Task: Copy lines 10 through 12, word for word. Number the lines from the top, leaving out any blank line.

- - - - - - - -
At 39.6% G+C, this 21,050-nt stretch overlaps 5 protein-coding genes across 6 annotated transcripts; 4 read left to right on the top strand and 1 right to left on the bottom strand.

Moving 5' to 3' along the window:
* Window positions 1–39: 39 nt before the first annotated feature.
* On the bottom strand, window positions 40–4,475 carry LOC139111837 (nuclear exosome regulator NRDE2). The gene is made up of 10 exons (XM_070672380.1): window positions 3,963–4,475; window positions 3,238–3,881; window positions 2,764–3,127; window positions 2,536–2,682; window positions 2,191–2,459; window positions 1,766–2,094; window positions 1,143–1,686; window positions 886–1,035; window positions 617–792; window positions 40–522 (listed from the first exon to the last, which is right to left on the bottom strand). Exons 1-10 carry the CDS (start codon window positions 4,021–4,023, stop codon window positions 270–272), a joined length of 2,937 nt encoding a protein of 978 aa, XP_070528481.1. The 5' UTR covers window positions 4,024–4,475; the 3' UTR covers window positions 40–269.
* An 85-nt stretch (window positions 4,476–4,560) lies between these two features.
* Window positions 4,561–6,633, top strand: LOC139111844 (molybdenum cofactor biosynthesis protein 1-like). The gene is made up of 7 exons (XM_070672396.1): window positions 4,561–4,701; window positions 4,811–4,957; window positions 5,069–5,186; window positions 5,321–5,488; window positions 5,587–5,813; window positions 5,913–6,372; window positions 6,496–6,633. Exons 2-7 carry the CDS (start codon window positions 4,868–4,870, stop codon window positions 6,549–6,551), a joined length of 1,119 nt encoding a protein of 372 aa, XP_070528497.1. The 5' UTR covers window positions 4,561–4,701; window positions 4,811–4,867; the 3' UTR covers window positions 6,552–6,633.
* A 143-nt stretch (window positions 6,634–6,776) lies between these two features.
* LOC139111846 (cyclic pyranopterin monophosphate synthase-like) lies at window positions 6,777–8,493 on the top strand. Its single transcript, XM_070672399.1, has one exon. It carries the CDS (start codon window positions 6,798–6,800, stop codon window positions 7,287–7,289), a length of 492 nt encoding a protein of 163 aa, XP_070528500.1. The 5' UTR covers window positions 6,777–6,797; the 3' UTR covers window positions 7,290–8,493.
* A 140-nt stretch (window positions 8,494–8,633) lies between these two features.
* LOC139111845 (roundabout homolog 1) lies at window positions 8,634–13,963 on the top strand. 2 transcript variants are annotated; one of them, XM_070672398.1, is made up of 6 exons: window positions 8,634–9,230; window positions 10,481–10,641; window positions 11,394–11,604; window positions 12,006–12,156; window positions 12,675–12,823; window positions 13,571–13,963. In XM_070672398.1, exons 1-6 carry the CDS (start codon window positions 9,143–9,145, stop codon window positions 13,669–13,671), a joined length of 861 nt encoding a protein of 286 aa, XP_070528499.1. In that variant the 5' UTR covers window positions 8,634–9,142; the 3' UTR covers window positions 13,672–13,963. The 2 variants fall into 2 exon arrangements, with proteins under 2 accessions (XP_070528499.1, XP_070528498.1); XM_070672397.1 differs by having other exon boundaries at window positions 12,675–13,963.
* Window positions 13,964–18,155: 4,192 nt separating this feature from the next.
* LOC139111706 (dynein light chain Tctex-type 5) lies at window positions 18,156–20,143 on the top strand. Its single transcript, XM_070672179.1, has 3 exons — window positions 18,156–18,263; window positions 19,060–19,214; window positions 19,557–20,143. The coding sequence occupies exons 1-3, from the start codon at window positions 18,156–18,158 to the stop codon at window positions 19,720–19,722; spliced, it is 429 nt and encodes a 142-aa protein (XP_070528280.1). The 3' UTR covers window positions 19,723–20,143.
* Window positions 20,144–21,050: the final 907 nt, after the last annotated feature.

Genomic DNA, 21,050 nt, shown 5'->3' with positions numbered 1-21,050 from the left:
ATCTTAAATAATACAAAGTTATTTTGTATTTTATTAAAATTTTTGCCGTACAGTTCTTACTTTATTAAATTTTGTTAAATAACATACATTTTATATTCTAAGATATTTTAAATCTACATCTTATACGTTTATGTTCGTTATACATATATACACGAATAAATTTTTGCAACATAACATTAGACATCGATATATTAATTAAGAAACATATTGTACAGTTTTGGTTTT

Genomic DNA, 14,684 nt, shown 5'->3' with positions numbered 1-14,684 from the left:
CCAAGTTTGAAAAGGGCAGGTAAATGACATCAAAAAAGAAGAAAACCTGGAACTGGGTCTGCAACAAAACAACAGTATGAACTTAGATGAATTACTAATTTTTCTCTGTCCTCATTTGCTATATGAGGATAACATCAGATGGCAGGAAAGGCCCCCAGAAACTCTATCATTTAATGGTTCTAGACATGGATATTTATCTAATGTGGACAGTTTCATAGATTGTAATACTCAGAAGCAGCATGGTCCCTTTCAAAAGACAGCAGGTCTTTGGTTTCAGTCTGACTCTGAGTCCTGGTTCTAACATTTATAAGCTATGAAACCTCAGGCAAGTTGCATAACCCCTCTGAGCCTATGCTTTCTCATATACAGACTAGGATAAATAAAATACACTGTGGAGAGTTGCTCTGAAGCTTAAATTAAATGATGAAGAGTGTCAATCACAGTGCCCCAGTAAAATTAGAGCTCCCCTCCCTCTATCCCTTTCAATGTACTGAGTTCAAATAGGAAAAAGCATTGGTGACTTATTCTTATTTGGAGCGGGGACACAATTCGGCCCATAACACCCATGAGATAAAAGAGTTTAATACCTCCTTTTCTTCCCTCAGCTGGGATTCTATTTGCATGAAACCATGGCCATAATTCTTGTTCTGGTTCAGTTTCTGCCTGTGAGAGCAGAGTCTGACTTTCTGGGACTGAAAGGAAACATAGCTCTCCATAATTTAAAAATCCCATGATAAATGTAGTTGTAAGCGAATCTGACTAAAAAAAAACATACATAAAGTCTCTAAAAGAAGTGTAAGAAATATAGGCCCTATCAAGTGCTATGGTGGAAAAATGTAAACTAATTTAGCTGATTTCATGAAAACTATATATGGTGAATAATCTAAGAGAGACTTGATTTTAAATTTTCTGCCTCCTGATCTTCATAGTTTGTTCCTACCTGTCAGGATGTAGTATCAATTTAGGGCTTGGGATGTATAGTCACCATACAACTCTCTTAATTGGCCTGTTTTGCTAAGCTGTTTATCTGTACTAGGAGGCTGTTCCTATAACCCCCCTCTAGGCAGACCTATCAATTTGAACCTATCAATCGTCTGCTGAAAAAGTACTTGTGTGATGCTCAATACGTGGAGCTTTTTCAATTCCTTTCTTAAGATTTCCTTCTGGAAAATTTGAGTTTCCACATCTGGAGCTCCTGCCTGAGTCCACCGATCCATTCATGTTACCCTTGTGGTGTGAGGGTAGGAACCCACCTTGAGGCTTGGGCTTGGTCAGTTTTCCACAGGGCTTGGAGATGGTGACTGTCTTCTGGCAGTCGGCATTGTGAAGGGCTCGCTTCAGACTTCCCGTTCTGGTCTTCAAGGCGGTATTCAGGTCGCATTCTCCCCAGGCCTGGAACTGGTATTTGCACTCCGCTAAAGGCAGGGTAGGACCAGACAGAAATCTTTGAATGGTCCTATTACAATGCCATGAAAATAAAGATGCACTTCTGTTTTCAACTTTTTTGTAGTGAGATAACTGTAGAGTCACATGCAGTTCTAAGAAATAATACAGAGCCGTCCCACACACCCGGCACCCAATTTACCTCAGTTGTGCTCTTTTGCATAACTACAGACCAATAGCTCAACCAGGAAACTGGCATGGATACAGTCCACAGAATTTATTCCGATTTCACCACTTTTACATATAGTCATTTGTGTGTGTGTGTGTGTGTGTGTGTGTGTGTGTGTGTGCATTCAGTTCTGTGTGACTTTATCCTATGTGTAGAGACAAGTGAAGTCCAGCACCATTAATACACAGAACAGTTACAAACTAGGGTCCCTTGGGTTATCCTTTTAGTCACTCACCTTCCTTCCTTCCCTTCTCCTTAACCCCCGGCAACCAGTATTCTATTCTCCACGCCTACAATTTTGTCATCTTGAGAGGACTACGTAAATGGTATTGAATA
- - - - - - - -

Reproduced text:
* LOC139111845 (roundabout homolog 1) lies at window positions 8,634–13,963 on the top strand. 2 transcript variants are annotated; one of them, XM_070672398.1, is made up of 6 exons: window positions 8,634–9,230; window positions 10,481–10,641; window positions 11,394–11,604; window positions 12,006–12,156; window positions 12,675–12,823; window positions 13,571–13,963. In XM_070672398.1, exons 1-6 carry the CDS (start codon window positions 9,143–9,145, stop codon window positions 13,669–13,671), a joined length of 861 nt encoding a protein of 286 aa, XP_070528499.1. In that variant the 5' UTR covers window positions 8,634–9,142; the 3' UTR covers window positions 13,672–13,963. The 2 variants fall into 2 exon arrangements, with proteins under 2 accessions (XP_070528499.1, XP_070528498.1); XM_070672397.1 differs by having other exon boundaries at window positions 12,675–13,963.
* Window positions 13,964–18,155: 4,192 nt separating this feature from the next.
* LOC139111706 (dynein light chain Tctex-type 5) lies at window positions 18,156–20,143 on the top strand. Its single transcript, XM_070672179.1, has 3 exons — window positions 18,156–18,263; window positions 19,060–19,214; window positions 19,557–20,143. The coding sequence occupies exons 1-3, from the start codon at window positions 18,156–18,158 to the stop codon at window positions 19,720–19,722; spliced, it is 429 nt and encodes a 142-aa protein (XP_070528280.1). The 3' UTR covers window positions 19,723–20,143.